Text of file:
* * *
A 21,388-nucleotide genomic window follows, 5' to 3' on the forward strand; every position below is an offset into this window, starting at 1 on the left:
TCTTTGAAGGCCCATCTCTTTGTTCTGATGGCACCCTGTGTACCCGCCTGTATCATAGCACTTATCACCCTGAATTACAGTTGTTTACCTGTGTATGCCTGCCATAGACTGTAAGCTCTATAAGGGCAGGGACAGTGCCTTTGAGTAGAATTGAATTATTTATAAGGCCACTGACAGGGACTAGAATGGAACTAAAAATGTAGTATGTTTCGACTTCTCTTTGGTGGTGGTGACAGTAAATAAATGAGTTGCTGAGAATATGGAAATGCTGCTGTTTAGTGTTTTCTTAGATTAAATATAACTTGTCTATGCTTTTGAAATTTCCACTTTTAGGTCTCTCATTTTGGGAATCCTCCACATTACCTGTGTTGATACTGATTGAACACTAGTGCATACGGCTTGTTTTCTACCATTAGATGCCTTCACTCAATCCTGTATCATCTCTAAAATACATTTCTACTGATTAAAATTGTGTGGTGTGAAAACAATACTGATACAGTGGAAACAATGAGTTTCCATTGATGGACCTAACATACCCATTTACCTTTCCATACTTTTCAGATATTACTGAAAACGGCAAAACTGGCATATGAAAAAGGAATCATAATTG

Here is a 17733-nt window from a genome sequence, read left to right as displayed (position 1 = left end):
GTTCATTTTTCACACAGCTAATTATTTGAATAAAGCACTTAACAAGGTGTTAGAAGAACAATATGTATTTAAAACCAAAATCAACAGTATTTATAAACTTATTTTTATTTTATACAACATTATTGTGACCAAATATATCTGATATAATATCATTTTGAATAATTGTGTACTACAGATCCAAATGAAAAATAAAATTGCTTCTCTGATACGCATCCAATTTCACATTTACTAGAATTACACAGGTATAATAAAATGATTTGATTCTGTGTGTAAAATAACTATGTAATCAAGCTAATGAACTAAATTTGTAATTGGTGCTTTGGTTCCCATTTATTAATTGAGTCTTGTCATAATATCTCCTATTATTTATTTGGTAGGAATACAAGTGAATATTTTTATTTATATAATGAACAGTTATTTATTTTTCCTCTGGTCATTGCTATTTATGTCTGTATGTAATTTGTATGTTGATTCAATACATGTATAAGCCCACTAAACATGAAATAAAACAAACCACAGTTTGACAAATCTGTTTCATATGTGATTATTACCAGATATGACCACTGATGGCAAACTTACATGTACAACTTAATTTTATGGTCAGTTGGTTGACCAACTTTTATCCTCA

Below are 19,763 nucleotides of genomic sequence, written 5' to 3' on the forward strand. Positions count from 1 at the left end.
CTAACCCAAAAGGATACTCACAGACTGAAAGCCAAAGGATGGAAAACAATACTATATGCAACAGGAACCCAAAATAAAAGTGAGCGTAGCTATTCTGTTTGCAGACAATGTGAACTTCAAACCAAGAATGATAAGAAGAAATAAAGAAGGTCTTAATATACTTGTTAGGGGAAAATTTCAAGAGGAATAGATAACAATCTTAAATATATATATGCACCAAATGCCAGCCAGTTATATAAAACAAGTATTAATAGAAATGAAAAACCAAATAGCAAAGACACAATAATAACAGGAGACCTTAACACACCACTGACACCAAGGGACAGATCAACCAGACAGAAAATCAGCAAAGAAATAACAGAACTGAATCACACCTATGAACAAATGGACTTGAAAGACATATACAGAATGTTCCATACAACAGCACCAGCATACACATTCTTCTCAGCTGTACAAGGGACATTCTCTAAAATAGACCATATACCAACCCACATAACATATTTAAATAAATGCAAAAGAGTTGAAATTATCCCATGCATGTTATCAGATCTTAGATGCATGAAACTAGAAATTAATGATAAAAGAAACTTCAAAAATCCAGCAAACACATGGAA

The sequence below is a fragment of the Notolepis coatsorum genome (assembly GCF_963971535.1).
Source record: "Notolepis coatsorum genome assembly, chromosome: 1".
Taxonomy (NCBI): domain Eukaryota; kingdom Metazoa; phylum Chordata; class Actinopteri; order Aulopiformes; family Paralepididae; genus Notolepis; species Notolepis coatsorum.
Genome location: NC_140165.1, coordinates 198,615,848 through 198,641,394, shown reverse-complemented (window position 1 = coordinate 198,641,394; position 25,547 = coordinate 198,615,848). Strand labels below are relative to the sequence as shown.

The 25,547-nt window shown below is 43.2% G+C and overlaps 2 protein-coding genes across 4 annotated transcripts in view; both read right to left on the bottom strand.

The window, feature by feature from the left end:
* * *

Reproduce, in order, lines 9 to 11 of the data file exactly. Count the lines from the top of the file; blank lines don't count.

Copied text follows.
Taxonomy (NCBI): domain Eukaryota; kingdom Metazoa; phylum Chordata; class Actinopteri; order Aulopiformes; family Paralepididae; genus Notolepis; species Notolepis coatsorum.
Genome location: NC_140165.1, coordinates 198,615,848 through 198,641,394, shown reverse-complemented (window position 1 = coordinate 198,641,394; position 25,547 = coordinate 198,615,848). Strand labels below are relative to the sequence as shown.

The 25,547-nt window shown below is 43.2% G+C and overlaps 2 protein-coding genes across 4 annotated transcripts in view; both read right to left on the bottom strand.